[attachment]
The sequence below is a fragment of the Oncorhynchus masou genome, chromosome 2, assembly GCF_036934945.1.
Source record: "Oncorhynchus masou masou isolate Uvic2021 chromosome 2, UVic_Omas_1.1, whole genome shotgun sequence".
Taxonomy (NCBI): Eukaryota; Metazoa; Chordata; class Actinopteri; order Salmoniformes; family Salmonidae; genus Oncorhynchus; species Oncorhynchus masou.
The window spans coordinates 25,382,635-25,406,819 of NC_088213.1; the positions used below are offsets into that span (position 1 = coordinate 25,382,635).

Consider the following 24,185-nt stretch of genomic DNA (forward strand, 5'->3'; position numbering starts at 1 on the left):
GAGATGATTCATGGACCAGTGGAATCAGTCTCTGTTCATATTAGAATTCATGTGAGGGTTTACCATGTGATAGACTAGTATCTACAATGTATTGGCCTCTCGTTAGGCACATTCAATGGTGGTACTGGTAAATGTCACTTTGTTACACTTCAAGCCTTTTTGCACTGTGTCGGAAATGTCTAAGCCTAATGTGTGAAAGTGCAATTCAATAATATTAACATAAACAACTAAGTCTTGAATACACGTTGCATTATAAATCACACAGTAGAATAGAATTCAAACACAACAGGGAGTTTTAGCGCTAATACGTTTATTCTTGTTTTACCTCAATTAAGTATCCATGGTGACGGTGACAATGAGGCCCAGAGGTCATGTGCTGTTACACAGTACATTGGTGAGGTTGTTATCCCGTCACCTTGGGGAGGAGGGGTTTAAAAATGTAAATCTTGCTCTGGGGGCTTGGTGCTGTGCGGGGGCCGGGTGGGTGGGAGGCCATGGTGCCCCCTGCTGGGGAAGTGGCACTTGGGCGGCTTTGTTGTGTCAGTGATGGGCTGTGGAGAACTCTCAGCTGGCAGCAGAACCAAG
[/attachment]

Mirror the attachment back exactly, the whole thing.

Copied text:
The sequence below is a fragment of the Oncorhynchus masou genome, chromosome 2, assembly GCF_036934945.1.
Source record: "Oncorhynchus masou masou isolate Uvic2021 chromosome 2, UVic_Omas_1.1, whole genome shotgun sequence".
Taxonomy (NCBI): Eukaryota; Metazoa; Chordata; class Actinopteri; order Salmoniformes; family Salmonidae; genus Oncorhynchus; species Oncorhynchus masou.
The window spans coordinates 25,382,635-25,406,819 of NC_088213.1; the positions used below are offsets into that span (position 1 = coordinate 25,382,635).

Consider the following 24,185-nt stretch of genomic DNA (forward strand, 5'->3'; position numbering starts at 1 on the left):
GAGATGATTCATGGACCAGTGGAATCAGTCTCTGTTCATATTAGAATTCATGTGAGGGTTTACCATGTGATAGACTAGTATCTACAATGTATTGGCCTCTCGTTAGGCACATTCAATGGTGGTACTGGTAAATGTCACTTTGTTACACTTCAAGCCTTTTTGCACTGTGTCGGAAATGTCTAAGCCTAATGTGTGAAAGTGCAATTCAATAATATTAACATAAACAACTAAGTCTTGAATACACGTTGCATTATAAATCACACAGTAGAATAGAATTCAAACACAACAGGGAGTTTTAGCGCTAATACGTTTATTCTTGTTTTACCTCAATTAAGTATCCATGGTGACGGTGACAATGAGGCCCAGAGGTCATGTGCTGTTACACAGTACATTGGTGAGGTTGTTATCCCGTCACCTTGGGGAGGAGGGGTTTAAAAATGTAAATCTTGCTCTGGGGGCTTGGTGCTGTGCGGGGGCCGGGTGGGTGGGAGGCCATGGTGCCCCCTGCTGGGGAAGTGGCACTTGGGCGGCTTTGTTGTGTCAGTGATGGGCTGTGGAGAACTCTCAGCTGGCAGCAGAACCAAG